For the gifts of my own eight grandchildren my heart swells with love and joy, pride and happiness. My prayers will be with you for all eternity, bound together with you through the Communion of Saints. May you know the love of God that keeps you all of your lives. 

Second update, May 12, 2019. It’s really awesome to be a grandmother, and, to my surprise, a little more difficult than I anticipated. Sure, I am leaving the middle of the night feedings, the real juggling of school, soccer, doctor visits, work, and all the many other demands to my kids, but still…

Age and experience have left me with a heart full of hope and some trepidation as I watch my grandchildren grow up in this fast spinning world. It seems to me that when I was a child, and even when my kids were young, there was time to be just a kid. Time to play dodge ball and jump rope, time to ride our bikes until the sun set and moms throughout the neighborhood insistently called from porches as bathwater was running. 

The world now seems less about play and childhood and more about scheduling and expectations. And so I would like to say to our young mothers, don’t let that happen. Take the time that will never come back and be sure that your kids get to be kids and your family gets to savor this time. 

In a world demanding accomplishments and measurements, I am telling you that childhood and playing matter just as much. Let them stomp through mudpuddles. Let them catch toads and worms and peek at the eggs in birds’ nests. Let them stay up late on a school night to cuddle with you and talk about their world every so often. Don’t loose spontaniety and creativity for the marking off of accomplishments.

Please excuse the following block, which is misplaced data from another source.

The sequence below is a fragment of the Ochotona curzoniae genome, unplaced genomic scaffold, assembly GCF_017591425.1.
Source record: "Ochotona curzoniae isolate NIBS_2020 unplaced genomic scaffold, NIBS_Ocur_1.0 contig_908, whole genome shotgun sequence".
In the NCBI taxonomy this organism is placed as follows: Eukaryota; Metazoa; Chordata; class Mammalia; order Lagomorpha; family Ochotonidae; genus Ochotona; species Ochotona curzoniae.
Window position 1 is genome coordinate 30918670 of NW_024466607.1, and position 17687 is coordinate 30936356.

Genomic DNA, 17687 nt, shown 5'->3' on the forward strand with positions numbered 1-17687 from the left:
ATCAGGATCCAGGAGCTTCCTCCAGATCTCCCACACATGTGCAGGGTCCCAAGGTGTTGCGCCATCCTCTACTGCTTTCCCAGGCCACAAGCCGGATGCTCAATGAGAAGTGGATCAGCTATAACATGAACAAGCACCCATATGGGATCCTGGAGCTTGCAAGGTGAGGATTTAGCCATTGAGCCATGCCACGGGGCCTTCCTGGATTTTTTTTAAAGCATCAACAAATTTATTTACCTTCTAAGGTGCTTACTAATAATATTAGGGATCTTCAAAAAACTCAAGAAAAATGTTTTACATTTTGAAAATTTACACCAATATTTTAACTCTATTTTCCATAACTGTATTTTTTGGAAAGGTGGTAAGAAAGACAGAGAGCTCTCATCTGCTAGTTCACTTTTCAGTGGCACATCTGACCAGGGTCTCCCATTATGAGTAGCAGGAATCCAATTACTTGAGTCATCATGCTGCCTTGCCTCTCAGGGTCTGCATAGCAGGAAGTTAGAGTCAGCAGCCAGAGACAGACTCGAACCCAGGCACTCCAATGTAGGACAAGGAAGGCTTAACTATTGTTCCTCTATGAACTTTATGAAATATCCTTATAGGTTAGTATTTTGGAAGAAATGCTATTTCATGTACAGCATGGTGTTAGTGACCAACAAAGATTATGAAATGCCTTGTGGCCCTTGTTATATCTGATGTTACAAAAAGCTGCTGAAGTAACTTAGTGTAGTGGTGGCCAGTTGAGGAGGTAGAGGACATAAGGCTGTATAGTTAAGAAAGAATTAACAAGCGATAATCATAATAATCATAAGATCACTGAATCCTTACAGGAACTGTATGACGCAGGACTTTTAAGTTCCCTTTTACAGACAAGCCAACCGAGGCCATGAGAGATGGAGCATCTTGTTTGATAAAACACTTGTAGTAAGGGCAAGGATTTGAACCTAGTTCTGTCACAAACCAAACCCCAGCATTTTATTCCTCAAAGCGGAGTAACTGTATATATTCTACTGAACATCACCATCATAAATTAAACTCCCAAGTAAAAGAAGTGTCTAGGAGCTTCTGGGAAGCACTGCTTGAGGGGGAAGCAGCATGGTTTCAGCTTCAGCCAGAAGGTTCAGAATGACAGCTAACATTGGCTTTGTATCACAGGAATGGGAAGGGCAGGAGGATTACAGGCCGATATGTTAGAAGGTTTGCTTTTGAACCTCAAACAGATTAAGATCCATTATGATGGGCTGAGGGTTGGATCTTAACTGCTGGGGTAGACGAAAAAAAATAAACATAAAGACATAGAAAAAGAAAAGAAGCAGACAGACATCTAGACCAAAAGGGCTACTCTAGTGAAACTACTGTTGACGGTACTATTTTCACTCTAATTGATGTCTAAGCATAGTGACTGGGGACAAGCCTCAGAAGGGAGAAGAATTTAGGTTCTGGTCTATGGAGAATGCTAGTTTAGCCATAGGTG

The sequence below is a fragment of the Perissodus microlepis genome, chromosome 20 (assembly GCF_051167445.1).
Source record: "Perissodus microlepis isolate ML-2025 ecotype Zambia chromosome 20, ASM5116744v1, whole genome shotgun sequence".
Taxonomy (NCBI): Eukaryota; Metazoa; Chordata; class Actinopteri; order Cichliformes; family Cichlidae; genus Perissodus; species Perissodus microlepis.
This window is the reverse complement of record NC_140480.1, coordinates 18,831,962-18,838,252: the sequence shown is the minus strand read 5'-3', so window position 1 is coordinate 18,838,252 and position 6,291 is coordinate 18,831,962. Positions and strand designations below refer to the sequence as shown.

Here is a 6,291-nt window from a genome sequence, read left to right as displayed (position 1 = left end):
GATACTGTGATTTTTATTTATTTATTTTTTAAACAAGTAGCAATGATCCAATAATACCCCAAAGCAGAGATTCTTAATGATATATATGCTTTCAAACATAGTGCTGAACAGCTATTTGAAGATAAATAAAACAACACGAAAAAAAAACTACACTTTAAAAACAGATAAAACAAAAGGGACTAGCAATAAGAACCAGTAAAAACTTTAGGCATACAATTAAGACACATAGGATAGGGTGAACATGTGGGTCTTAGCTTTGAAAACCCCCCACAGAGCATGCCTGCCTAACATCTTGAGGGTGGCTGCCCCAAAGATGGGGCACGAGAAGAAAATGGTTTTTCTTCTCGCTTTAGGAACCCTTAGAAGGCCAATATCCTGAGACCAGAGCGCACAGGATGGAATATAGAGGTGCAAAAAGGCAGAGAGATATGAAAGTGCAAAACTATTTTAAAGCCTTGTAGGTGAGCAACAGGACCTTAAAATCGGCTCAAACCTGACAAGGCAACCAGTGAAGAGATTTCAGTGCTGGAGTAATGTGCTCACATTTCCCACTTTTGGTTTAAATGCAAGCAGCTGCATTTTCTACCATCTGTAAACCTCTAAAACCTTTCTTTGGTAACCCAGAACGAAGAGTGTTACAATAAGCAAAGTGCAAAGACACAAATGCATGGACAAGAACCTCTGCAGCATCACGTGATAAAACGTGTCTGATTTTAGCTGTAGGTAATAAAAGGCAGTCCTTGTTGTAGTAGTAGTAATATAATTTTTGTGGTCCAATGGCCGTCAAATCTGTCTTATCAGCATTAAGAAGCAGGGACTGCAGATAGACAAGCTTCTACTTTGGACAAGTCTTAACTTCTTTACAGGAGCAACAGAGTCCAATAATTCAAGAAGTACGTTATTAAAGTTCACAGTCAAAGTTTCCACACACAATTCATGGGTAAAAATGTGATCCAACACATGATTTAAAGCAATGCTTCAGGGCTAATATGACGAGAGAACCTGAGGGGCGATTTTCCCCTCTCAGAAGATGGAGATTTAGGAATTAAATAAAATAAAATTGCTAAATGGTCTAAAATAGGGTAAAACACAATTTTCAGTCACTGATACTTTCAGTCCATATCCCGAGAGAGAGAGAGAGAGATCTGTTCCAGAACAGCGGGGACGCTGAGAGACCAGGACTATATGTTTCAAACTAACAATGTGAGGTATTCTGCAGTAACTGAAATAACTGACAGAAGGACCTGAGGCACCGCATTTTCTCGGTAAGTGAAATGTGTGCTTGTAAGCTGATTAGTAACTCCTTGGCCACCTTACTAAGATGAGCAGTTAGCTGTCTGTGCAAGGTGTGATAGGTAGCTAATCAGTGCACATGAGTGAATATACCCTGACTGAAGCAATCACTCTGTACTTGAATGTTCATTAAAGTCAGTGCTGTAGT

The Treehouse wishes all of our mothers a happy and blessed day. We hope you are enjoying the company of family and friends, and that you will perhaps take a moment and share a special memory or two of a beloved woman in your life, or tell a tale or two about your own children.

He Is Risen


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Gospel LK 24:1-12

At daybreak on the first day of the week
the women who had come from Galilee with Jesus
took the spices they had prepared
and went to the tomb.
They found the stone rolled away from the tomb;
but when they entered,
they did not find the body of the Lord Jesus.

While they were puzzling over this, behold,
two men in dazzling garments appeared to them.
They were terrified and bowed their faces to the ground.
They said to them,
“Why do you seek the living one among the dead?
He is not here, but he has been raised.
Remember what he said to you while he was still in Galilee,
that the Son of Man must be handed over to sinners
and be crucified, and rise on the third day.”
And they remembered his words.
Then they returned from the tomb
and announced all these things to the eleven
and to all the others.
The women were Mary Magdalene, Joanna, and Mary the mother of James;
the others who accompanied them also told this to the apostles,
but their story seemed like nonsense
and they did not believe them.
But Peter got up and ran to the tomb,
bent down, and saw the burial cloths alone;
then he went home amazed at what had happened.